Avatar universal
GG -

I did research my dyslexia when I was diagnosed in my 20's.  Throughout my education I have always had to read and reread items.  However, I did not feel it was because of a focus issue at that time, but the ability to know and understand the words on the page.  It was difficult to understand when the letters appeared backwards and there were missing letters.  Although, over the years I have learned to ID many words and build my reading vocab.  With technology as my assistant I was able to complete grad school.

The issue really is the thoughts that run through my mind at the sametime. For me it really does feel like a 1000 movies running...if I dare to explain it so someone could visualize it I would say. Imagine sitting in a room, with the lights out and suddenly a 1000 old school projectors turn on.  Imagine that you can see and hear them all, and that you can look at each one and focus enough to understand it...but that the struggle is to stay focused without your eye wondering off to another movie in the room or not knowing if the one you are watching is the right one to watch at that moment (what thought is the priority).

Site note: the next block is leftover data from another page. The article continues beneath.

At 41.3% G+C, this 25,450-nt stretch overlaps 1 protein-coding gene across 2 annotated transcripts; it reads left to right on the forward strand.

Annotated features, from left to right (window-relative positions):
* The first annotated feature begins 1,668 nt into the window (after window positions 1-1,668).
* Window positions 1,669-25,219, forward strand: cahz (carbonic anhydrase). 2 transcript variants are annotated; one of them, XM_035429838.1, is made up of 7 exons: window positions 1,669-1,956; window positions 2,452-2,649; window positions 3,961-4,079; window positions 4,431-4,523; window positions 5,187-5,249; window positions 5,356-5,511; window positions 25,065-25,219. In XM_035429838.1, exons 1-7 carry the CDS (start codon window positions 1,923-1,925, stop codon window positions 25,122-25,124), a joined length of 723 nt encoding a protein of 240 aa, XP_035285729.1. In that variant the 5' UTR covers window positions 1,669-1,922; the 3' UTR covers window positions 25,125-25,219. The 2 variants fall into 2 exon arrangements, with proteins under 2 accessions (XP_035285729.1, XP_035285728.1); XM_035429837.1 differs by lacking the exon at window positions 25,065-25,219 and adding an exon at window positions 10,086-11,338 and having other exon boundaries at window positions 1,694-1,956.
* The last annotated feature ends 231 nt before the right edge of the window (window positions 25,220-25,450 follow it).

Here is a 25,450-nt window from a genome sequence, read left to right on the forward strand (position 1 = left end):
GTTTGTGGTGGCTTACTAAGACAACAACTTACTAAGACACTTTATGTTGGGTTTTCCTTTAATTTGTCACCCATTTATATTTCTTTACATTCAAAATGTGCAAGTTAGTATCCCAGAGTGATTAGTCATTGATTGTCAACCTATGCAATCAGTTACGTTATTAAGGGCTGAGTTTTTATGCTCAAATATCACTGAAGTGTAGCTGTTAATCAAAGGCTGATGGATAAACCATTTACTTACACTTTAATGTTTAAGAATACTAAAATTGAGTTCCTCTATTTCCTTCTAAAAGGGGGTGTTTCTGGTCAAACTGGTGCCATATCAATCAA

Over the years I have learned how to tell the difference and to stay on track, but it hard and on my down time I find myself tire and struggling to stay focused.  The worse part for me is in the morning or when I am tired.  Which seems to be more often than before and more problematic.  I had a doctors appointment just recently and the heart is fine, and my vit levels now that I take supplements each day are now on track.  Outside of a few minor gastro issues and spinal cord issues I appear to be in fairly good health.  So, I am thinking my next step will be to follow Dr. Sharma's advice and chat with a neuropsychologist for a few evaluations and a MRI of the brain.  The MRI will check to make sure the brain looks right or if something is a miss, since this issue is an increasing issue for me.  The evaluation is to see if it's ADD or something else and requiring a new approach to dealing with it as my body changes and new stressors are added into my life.

Avatar universal
Hi Lee,
That is interesting about how you had some spinal cord issues.  Let me explain how my bad back affects my thinking.  I busted it in three places in a car wreck years ago, and as I've aged, it has worsened via settling (I guess), and pretty soon I had trouble with concentrating.  I asked my neurologist how come I could not focus on things.  So, he took this clipboard he had, we were both seated, and he began to tap firmly on my knee with it, whilst talking about how he was doing this and did I notice I was having any trouble following what he was saying.  A lightbulb went off in my head.  I was so angry and uncomfortable with his tapping that I caught maybe half of what he said, and mostly wanted to push away that tapping clipboard.  This is the nature of discomfort in the body, it wrecks the focus.  Now, I don't imagine this is exactly your story, of lotsa points of views splintering into an unmanageable bunch of information, but just wanted to mention it in case focus is a factor.